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Why Your Startup Should Consider Alternatives to VC Funding

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A lot of companies get VC funding without truly considering their other options. Founders need to consider the tradeoffs they’re making — before defaulting to “venture”.

I just left my first startup, Moz, after 17 years of building it. That’s pretty much my whole adult life. Many entrepreneurs think that they can take a stab at this every two or three years, which is certainly true in some cases. But it’s also true that you can find yourself having a life that’s basically consumed by this one experience.

Before I started Moz, I wish someone had explained to me the mathematics and the statistics of how venture capital backed companies survive, how the outcome works, and the ways your options are limited by accepting investor money.

I’ve come to the conclusion there aren’t a lot of tortoises beating hares in the venture capital world, but there can be. That’s something that I never understood until it was too late.

The venture model is misrepresented

The numbers don’t lie, but the stats still aren’t stressed enough. A few big ones:

Every entrepreneur who raises venture capital thinks they’re the exception, not the rule. They go, “Yeah, I’m going to be that 1 in 10.” Of course, investors encourage that. They say “yeah, you are, buddy, come with us! We got you! We’ll get you there.”

It makes sense for a venture capitalist to focus on the low-probability, high-reward outcomes. They know statistically that most of you will fail and it will not be a good experience for you, but they’re very comfortable with that. Because it’s not their life. They all take August and December off every year, and they make a bunch of money on the carry. This is not to malign them — it’s their model, which they are often quite open about.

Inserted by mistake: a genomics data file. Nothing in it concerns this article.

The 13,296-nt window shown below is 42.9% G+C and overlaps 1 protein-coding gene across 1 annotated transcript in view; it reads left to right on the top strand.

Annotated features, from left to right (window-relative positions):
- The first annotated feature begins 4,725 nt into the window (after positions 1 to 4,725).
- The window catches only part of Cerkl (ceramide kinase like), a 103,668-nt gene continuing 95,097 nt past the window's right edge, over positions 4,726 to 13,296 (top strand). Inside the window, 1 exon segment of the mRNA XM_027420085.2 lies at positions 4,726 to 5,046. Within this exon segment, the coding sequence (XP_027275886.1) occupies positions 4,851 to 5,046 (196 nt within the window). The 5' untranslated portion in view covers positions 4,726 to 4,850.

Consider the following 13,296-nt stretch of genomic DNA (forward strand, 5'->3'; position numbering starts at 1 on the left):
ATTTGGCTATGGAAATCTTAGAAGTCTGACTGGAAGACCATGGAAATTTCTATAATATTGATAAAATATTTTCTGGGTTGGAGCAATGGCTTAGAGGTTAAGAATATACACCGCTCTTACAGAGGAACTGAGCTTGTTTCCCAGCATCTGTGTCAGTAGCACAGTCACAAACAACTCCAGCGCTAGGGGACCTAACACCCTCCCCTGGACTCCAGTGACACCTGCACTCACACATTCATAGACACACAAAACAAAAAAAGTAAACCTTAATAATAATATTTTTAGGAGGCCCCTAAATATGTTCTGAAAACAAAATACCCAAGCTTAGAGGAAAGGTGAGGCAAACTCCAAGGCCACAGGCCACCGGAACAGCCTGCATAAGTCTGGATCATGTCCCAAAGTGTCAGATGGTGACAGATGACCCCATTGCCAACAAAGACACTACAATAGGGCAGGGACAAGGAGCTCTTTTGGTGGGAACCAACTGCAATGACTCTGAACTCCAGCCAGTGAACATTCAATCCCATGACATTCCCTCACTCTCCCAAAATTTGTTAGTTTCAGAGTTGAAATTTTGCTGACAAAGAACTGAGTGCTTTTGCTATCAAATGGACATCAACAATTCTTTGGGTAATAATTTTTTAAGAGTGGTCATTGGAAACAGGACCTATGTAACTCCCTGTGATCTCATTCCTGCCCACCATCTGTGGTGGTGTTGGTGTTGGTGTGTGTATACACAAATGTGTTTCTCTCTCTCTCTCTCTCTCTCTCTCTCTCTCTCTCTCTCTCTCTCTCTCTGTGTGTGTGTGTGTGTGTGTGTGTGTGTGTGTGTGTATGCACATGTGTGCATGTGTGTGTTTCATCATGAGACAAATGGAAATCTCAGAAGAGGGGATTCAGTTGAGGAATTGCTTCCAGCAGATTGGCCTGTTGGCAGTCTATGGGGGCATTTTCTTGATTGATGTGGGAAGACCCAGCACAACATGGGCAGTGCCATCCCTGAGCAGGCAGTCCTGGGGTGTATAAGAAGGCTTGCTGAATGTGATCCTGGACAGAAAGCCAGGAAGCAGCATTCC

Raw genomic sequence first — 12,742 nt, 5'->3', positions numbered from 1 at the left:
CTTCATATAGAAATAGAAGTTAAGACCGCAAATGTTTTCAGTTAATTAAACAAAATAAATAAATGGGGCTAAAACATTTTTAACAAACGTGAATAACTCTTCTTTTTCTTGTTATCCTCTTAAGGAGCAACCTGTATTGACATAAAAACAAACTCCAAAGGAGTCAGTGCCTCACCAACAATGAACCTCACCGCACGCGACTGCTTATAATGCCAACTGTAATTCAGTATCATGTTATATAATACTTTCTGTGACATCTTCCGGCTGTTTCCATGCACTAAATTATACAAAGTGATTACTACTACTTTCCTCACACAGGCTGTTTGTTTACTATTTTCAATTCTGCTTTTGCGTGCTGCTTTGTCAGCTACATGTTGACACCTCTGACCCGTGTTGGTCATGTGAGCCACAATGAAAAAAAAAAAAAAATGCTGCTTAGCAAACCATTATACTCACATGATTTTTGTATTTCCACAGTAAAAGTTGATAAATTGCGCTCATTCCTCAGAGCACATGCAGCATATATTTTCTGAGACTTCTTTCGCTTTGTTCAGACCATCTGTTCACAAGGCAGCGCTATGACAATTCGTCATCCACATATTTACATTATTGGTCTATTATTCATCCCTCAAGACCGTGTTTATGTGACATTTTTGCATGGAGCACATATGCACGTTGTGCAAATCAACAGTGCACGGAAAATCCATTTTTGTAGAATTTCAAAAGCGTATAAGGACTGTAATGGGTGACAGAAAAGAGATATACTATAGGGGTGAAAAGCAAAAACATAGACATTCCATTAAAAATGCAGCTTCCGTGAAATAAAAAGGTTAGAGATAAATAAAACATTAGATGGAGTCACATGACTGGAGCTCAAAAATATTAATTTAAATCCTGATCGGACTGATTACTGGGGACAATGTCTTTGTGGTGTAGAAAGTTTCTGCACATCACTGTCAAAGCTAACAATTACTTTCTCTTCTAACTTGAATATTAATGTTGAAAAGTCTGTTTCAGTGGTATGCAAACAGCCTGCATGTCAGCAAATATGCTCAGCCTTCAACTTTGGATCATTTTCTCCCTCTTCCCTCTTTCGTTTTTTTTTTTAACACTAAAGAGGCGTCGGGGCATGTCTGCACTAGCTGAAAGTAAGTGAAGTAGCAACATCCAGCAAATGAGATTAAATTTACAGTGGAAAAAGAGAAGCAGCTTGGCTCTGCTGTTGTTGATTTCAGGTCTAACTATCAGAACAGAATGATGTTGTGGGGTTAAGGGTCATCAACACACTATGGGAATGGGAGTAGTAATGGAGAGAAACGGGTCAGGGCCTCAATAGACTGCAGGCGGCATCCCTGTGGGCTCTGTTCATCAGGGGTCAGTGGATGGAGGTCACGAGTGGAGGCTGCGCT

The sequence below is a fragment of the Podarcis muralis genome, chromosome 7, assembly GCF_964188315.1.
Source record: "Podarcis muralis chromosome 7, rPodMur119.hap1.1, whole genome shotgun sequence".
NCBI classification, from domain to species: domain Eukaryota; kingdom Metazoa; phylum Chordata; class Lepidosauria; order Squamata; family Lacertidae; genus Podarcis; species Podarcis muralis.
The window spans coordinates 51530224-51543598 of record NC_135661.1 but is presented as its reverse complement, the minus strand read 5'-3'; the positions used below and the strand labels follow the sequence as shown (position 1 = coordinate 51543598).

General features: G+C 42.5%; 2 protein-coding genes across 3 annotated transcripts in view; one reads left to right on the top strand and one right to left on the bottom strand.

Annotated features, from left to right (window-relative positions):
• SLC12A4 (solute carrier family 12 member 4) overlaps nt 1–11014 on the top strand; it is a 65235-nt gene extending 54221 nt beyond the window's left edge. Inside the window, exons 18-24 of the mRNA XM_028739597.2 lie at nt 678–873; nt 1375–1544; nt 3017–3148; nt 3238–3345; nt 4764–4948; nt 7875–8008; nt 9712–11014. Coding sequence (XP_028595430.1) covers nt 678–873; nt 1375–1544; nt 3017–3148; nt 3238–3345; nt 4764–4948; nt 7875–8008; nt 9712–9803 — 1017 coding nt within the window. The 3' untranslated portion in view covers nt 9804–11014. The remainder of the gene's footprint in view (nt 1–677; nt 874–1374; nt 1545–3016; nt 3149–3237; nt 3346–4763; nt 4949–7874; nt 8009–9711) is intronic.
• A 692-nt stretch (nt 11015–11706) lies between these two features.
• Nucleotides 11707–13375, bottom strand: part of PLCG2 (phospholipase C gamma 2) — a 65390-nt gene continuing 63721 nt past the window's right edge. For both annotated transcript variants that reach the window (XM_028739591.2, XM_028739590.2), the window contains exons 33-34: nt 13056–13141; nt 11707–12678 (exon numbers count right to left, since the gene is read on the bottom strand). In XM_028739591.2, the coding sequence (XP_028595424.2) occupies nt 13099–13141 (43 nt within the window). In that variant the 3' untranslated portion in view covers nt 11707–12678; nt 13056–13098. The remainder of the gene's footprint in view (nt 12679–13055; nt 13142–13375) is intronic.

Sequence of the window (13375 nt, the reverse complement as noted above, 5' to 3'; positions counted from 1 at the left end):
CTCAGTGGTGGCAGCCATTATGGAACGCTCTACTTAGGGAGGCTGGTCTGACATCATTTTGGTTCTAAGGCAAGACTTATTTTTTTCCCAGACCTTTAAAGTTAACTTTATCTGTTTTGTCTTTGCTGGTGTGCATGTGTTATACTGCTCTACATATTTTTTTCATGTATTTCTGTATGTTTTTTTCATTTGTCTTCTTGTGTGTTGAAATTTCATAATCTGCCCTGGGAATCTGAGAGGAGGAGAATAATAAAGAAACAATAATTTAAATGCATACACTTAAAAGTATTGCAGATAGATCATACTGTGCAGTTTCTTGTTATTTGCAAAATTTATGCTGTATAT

But it’s really different when you are the risk taker versus the person going out and finding a few hundred risk takers. You are one of 200 to 500 founders in your investor’s portfolio, and they certainly want you to be focused on the light at the end of the tunnel.

VC backing makes a startup grossly inefficient

Even founders who’ve been very successful would tell you a similar story: an infusion of capital came in, it was a lot more than they even really needed at the time, and they felt pressure to spend it quickly.

Don’t get me wrong – it’s smart in many ways. You want to raise more than you think you’re going to need – especially if the cost of capital is low, which it is right now, because there’s not a lot of other opportunities for good returns in markets.

The only problem? When you put that capital to use quickly, you generally are both inefficient and often have poor return on that investment. As a result, burn rate goes way up but doesn’t close the gap with profitable earnings. And thus, in order to survive, you either need to raise a lot more money or you need to cut your team and your projects significantly.

Oftentimes when you start pouring money into a channel, even if it’s been successful in the past, you eventually reach a point of diminishing returns. When you’re in a growth-at-all-costs mindset, you feel pressure to dump more money into the same channels that have worked up to that point.

These concepts are not very well understood by both founders and investors. But certainly as a result, you get a bunch of companies that run out of money and need to raise more capital. In my opinion, it kills a lot of companies that could have stayed smaller to have a shot at slowly growing into bigger, successful companies in the long term. But they’re killed because they can’t survive that process.

VC funding isn’t necessary, contrary to popular belief

Many companies in the past 100 years have executed on tremendously exciting ideas that didn’t require venture capital. In addition to that, many companies  have raised venture capital and been extraordinarily successful without using the VC money that they took.

But this reality runs counter to the Silicon Valley narrative that you have to raise money if you want to be a successful tech company.

One of the most famous examples was eBay, who never used the venture rounds that they raised. They just grew and were so successful that the money sat in the bank. Google was a similar story, where they didn’t need all the cash they raised.